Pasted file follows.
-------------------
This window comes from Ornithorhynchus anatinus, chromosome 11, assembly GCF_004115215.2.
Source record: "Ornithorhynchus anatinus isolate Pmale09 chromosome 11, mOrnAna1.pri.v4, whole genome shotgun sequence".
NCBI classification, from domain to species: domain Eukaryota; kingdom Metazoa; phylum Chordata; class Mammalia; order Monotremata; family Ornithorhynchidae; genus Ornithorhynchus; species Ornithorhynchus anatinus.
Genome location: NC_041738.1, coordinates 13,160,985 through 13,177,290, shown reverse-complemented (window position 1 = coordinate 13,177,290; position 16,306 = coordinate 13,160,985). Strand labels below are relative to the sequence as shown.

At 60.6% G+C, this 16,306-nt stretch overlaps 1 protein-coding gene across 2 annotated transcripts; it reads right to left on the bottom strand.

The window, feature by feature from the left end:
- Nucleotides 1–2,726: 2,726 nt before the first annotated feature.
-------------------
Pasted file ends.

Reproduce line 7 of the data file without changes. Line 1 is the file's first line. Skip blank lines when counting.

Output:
- Nucleotides 1–2,726: 2,726 nt before the first annotated feature.